Against Long Odds, GOP Leaders Claim Tax Reform Is Still Possible in 2017

Against Long Odds, GOP Leaders Claim Tax Reform Is Still Possible in 2017


The White House and House Republicans have plenty of disagreements about how to proceed with tax reform, which makes one of the things they agree about kind of surprising: Both insist that they will get a major piece of legislation overhauling the federal tax code passed before the end of the year.

Treasury Secretary Steven Mnuchin, speaking at the Peter G. Peterson Foundation Fiscal Summit in Washington on Wednesday, admitted that his original prediction that a bill would reach the president’s desk by August isn’t going to happen. However, he insisted that things are -- indeed, must be -- on track.

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“Our objective is to get it done this year,” Mnuchin said, describing it as the Trump administration’s “number one priority.” He added, “It is critical to our plan for economic growth.”

Appearing at the same event a few hours later, Texas Congressman Kevin Brady, who chairs the House Ways and Means Committee confirmed that he is working with the same timetable in mind.

“We’re focused on delivering it this year,” he said. “Tax reform before the end of 2017.”

If that’s going to happen, there are some major hurdles that will have to be overcome, and some very difficult negotiations that will have to take place, all of them among Republicans.

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For one, the White House and the House Republicans are not in agreement on the tax rates that a final plan would be expected to settle on. The Trump administration has called for slashing the business tax rate to 15 percent from 35 percent. The House doesn’t think they can get that rate lower than 20 percent. There is also disagreement on the structure of individual income tax brackets.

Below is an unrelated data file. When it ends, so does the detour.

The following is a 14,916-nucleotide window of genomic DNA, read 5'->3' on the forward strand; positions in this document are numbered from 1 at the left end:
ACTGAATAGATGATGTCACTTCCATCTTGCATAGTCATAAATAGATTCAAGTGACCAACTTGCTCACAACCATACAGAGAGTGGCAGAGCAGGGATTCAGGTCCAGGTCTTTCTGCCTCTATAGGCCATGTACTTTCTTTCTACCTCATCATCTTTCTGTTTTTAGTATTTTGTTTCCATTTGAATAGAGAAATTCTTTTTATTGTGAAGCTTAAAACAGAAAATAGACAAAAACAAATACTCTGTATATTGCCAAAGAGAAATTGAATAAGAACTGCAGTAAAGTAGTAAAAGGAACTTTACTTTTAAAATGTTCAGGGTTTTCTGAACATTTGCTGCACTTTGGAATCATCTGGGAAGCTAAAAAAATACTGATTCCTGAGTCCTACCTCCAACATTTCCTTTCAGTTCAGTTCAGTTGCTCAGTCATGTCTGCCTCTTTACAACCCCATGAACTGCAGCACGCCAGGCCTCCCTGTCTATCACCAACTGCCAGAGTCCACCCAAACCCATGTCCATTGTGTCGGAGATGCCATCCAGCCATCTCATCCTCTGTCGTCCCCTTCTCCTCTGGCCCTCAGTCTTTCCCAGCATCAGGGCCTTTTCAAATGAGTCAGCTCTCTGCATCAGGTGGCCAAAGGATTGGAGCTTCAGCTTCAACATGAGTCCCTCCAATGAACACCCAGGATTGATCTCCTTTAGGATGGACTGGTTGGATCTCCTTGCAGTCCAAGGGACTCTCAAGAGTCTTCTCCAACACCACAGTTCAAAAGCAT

There is also the question of allowing companies to immediately write off the cost of capital investments while removing the tax deduction for interest payments. Brady said that the House envisions half of the growth it projects from its plan coming from that change in particular. However, he admitted, the transition from the current system would be extremely complicated and would require considerable negotiations with the administration.

Finally, there is the issue of a border-adjustable tax, which the House is extremely anxious to put in place, in large part because the revenue it would raise from a tax on imported goods and raw materials would help offset proposed cuts to the personal income tax rate. However, the White House is, at best, lukewarm to the idea.

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Brady said that considerable work remains to be done to reassure people that the impact wouldn’t hit some businesses or consumers disproportionately, and to convince skeptics of the overall benefits of the plan.

Nevertheless, he said that he remains confident that the House is on track to pass a bill that the president can sign. Other observers aren’t so sure. House Minority Leader Steny Hoyer, appearing just before Brady, pointed out that he was serving in Congress the last time a major tax reform bill was passed in 1986.

“I think it’s very doubtful as to whether or not they are going to be able to get any kind of consensus on major tax reform,” Hoyer said.

“My experience in 1986...the way you got tax reform is you created a very large consensus,” he continued. “I don’t see any consensus. Not only between Democrats and the White House. I don’t see any consensus between the Trump policy and [House Speaker Paul] Ryan and Brady’s policy. They’re not on the same page.”

Pete Peterson funds The Fiscal Times, an independent news and opinion organization, as a private venture. The Fiscal Times is not associated with The Peter G. Peterson Foundation.